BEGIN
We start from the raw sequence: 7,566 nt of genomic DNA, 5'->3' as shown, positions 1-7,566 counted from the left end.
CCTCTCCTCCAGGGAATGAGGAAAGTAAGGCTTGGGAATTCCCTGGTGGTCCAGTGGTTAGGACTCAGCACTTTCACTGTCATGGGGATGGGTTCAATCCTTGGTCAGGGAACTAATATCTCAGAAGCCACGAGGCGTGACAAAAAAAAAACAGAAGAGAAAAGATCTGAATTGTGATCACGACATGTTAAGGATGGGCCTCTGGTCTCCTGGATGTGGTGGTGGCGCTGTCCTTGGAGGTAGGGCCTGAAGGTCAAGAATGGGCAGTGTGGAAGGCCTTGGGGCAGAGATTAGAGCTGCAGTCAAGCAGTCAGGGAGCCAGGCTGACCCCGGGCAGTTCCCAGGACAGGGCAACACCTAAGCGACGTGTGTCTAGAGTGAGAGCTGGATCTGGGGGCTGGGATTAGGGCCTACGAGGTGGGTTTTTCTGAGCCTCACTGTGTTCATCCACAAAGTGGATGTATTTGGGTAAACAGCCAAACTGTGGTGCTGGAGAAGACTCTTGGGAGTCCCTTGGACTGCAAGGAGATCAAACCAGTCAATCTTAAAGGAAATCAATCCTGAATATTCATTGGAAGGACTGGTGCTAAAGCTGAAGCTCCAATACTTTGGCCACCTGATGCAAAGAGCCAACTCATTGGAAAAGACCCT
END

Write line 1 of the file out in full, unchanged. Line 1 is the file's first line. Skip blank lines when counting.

We start from the raw sequence: 7,566 nt of genomic DNA, 5'->3' as shown, positions 1-7,566 counted from the left end.